Short communication: Using infrared ocular thermography as a tool to predict meat quality from lean cattle breeds prior to slaughter: Exploratory trial

Alberto Horcada, Manuel Juárez, Mercedes Valera, Ester Bartolomé


Aim of study: To assess the potential of using infrared ocular thermography (IROT) as a tool to predict beef quality at the slaughterhouse.

Area of study: The study was carried out in the Salteras’s slaughterhouse (Seville, Spain).

Material and methods: Ocular temperature images were captured from 175 lean young bulls prior to slaughter. Carcasses were classified into three groups according to weight: ˂250 kg, 250-310 kg and ˃310 kg. IROT was measured just before slaughter and pH was measured 24 h later. Colour parameters (CIELAB space) were evaluated 48 h post-slaughter. Water holding capacity was evaluated at seven days after slaughter.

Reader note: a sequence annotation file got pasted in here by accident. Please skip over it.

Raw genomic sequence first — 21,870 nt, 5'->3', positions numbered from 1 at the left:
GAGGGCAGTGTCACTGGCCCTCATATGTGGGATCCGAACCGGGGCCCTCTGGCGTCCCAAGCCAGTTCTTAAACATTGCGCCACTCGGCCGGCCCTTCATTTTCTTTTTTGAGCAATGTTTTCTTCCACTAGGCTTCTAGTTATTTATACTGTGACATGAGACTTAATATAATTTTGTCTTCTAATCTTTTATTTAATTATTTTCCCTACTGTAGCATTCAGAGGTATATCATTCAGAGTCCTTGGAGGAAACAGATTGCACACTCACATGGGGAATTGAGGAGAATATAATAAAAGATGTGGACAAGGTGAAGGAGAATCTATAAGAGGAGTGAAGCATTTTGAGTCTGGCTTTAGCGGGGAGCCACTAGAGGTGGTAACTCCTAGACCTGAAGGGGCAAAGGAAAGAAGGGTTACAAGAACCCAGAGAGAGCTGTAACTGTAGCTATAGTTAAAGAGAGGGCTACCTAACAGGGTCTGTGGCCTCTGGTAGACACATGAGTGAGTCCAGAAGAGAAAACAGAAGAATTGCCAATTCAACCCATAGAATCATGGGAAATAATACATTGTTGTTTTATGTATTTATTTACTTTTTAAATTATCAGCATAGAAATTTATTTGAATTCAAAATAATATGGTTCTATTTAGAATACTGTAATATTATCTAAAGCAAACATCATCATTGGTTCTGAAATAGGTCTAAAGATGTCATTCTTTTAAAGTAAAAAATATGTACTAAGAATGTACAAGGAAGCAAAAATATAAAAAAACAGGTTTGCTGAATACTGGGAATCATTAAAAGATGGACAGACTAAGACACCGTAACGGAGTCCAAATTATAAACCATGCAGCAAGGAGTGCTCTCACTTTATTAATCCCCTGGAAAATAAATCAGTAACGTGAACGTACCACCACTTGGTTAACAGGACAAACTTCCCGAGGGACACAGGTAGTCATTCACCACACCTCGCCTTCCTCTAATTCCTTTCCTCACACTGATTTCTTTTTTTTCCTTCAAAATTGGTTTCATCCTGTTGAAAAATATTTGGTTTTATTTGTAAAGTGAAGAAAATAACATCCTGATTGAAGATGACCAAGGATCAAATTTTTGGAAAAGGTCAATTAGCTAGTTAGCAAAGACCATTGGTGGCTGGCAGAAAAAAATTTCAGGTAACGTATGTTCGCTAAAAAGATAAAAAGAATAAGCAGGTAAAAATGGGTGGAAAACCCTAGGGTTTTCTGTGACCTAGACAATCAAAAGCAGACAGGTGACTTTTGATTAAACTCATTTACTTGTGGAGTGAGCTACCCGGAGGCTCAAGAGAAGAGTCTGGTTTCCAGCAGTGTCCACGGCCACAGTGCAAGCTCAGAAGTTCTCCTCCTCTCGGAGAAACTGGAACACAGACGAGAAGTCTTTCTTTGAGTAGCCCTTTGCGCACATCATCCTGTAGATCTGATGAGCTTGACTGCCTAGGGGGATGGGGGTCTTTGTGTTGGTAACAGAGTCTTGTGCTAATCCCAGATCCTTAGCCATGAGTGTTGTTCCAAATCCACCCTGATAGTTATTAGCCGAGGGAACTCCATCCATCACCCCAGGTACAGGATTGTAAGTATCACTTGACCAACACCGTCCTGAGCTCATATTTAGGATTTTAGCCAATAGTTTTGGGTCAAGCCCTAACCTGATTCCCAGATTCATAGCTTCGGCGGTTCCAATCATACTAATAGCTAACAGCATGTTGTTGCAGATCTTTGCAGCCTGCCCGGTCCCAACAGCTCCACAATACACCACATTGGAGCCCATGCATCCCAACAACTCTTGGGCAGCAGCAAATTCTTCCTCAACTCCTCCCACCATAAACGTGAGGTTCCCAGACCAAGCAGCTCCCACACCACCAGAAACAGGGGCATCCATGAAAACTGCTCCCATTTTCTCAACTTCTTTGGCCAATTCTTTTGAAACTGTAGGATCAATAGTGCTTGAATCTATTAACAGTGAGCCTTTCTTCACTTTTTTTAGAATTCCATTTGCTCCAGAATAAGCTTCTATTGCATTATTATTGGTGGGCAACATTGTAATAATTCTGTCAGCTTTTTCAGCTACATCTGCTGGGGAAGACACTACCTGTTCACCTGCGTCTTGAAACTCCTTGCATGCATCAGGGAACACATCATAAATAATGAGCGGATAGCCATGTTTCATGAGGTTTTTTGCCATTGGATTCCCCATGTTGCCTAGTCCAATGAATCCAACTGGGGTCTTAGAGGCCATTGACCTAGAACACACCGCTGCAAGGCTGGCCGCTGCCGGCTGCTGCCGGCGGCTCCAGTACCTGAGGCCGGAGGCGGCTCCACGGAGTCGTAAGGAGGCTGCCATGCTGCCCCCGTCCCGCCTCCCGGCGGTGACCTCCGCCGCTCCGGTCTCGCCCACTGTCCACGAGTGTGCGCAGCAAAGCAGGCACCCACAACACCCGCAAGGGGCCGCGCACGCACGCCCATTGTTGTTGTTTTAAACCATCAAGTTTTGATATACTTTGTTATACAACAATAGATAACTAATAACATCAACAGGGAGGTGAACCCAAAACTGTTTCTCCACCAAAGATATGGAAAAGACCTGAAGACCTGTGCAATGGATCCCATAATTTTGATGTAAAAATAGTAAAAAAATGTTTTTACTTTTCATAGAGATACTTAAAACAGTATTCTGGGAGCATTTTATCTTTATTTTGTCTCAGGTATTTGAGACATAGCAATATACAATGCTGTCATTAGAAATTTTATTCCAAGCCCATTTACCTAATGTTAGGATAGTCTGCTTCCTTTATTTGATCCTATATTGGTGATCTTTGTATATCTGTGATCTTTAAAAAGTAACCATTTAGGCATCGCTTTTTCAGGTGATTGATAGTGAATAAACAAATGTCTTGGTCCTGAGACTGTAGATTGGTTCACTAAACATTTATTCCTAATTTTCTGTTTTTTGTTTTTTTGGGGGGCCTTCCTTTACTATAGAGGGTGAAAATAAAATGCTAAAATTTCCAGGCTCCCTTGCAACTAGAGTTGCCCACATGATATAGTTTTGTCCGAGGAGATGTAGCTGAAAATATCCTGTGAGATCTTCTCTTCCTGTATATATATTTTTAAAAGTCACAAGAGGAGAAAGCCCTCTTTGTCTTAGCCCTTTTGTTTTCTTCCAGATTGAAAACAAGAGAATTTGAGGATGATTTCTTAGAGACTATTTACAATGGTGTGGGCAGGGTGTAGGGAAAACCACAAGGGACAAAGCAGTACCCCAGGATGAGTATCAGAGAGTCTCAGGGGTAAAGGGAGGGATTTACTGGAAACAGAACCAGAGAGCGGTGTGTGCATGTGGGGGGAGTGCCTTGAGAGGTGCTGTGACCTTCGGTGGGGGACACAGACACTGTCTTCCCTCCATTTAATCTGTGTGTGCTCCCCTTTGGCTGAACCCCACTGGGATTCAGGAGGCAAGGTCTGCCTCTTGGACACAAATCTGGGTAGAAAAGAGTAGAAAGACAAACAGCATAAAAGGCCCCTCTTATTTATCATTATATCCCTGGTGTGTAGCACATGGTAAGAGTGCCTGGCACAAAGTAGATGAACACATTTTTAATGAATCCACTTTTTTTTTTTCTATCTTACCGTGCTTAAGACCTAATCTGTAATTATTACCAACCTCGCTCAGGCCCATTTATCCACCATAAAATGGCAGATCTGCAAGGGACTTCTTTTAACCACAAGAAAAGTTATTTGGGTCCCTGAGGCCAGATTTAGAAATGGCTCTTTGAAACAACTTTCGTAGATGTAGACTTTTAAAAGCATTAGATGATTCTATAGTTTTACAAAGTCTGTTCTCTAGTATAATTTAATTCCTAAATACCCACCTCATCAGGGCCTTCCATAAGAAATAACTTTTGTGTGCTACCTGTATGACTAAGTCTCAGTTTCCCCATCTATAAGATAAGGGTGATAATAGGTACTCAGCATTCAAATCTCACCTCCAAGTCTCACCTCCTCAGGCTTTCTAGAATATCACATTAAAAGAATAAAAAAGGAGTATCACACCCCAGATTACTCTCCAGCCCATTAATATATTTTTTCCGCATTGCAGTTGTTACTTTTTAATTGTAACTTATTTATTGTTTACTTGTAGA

Main results: IROT mean values were higher in heavier bulls (p<0.05), probably due to these animals appeared to movilize a greater blood flow, thus increasing ocular temperature. Furthermore, IROT showed a statistically significant correlation with both pH from light carcasses (r=0.66; p<0.001), and mean Hue value from all carcass weights (r=-0.22; p<0.05). A quadratic regression analysis accounting carcass weight as a continuous variable, found medium to strong fit values for pH (R2=0.52; RMSE=0.032; p<0.01) and medium fit values for H* (R2=0.41; RMSE=3.793; p<0.001), changing their relation with IROT depending on carcass weight.

Research highlights: IROT showed potential to become a useful tool to assess pH in light carcasses and to assess H* in all carcasses of young bulls prior to slaughter, regardless their weight. However, further studies would be recommended under more variable pre-slaughter stress conditions.


eye temperature; Spanish native cattle breeds; beef quality; stress; water holding capacity; colour parameters, pH

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DOI: 10.5424/sjar/2019174-15487